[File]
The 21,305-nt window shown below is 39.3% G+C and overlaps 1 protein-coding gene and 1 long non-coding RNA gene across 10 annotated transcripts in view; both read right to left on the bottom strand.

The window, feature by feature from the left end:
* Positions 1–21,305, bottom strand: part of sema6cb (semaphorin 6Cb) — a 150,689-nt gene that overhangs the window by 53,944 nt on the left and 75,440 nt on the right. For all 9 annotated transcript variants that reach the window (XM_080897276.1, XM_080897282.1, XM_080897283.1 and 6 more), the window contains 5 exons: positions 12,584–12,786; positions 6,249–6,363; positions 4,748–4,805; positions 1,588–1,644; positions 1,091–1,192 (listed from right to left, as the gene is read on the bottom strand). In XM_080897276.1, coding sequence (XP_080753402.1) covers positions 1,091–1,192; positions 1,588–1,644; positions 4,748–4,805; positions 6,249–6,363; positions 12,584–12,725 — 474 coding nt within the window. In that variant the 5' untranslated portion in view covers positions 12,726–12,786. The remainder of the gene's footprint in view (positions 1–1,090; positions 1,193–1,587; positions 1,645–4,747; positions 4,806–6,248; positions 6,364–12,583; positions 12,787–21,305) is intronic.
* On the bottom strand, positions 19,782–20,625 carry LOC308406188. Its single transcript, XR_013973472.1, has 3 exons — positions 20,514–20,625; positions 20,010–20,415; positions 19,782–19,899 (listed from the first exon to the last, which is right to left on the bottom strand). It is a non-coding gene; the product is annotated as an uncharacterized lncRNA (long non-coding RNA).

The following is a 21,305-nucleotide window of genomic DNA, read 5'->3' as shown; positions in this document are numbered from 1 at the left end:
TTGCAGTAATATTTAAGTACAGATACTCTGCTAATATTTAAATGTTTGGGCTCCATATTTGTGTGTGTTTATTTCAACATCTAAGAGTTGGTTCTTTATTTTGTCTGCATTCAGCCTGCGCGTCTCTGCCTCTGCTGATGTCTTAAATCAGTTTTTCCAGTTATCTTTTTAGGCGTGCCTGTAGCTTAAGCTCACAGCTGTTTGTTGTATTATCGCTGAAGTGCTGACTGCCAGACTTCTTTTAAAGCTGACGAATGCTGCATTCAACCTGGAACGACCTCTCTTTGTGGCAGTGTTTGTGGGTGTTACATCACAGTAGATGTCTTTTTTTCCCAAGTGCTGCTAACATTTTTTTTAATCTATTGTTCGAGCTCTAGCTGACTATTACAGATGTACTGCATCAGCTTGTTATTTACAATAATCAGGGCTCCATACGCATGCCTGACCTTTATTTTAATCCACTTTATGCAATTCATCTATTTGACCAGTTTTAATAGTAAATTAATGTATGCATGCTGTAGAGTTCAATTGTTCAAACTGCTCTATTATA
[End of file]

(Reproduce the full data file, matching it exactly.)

The 21,305-nt window shown below is 39.3% G+C and overlaps 1 protein-coding gene and 1 long non-coding RNA gene across 10 annotated transcripts in view; both read right to left on the bottom strand.

The window, feature by feature from the left end:
* Positions 1–21,305, bottom strand: part of sema6cb (semaphorin 6Cb) — a 150,689-nt gene that overhangs the window by 53,944 nt on the left and 75,440 nt on the right. For all 9 annotated transcript variants that reach the window (XM_080897276.1, XM_080897282.1, XM_080897283.1 and 6 more), the window contains 5 exons: positions 12,584–12,786; positions 6,249–6,363; positions 4,748–4,805; positions 1,588–1,644; positions 1,091–1,192 (listed from right to left, as the gene is read on the bottom strand). In XM_080897276.1, coding sequence (XP_080753402.1) covers positions 1,091–1,192; positions 1,588–1,644; positions 4,748–4,805; positions 6,249–6,363; positions 12,584–12,725 — 474 coding nt within the window. In that variant the 5' untranslated portion in view covers positions 12,726–12,786. The remainder of the gene's footprint in view (positions 1–1,090; positions 1,193–1,587; positions 1,645–4,747; positions 4,806–6,248; positions 6,364–12,583; positions 12,787–21,305) is intronic.
* On the bottom strand, positions 19,782–20,625 carry LOC308406188. Its single transcript, XR_013973472.1, has 3 exons — positions 20,514–20,625; positions 20,010–20,415; positions 19,782–19,899 (listed from the first exon to the last, which is right to left on the bottom strand). It is a non-coding gene; the product is annotated as an uncharacterized lncRNA (long non-coding RNA).

The following is a 21,305-nucleotide window of genomic DNA, read 5'->3' as shown; positions in this document are numbered from 1 at the left end:
TTGCAGTAATATTTAAGTACAGATACTCTGCTAATATTTAAATGTTTGGGCTCCATATTTGTGTGTGTTTATTTCAACATCTAAGAGTTGGTTCTTTATTTTGTCTGCATTCAGCCTGCGCGTCTCTGCCTCTGCTGATGTCTTAAATCAGTTTTTCCAGTTATCTTTTTAGGCGTGCCTGTAGCTTAAGCTCACAGCTGTTTGTTGTATTATCGCTGAAGTGCTGACTGCCAGACTTCTTTTAAAGCTGACGAATGCTGCATTCAACCTGGAACGACCTCTCTTTGTGGCAGTGTTTGTGGGTGTTACATCACAGTAGATGTCTTTTTTTCCCAAGTGCTGCTAACATTTTTTTTAATCTATTGTTCGAGCTCTAGCTGACTATTACAGATGTACTGCATCAGCTTGTTATTTACAATAATCAGGGCTCCATACGCATGCCTGACCTTTATTTTAATCCACTTTATGCAATTCATCTATTTGACCAGTTTTAATAGTAAATTAATGTATGCATGCTGTAGAGTTCAATTGTTCAAACTGCTCTATTATA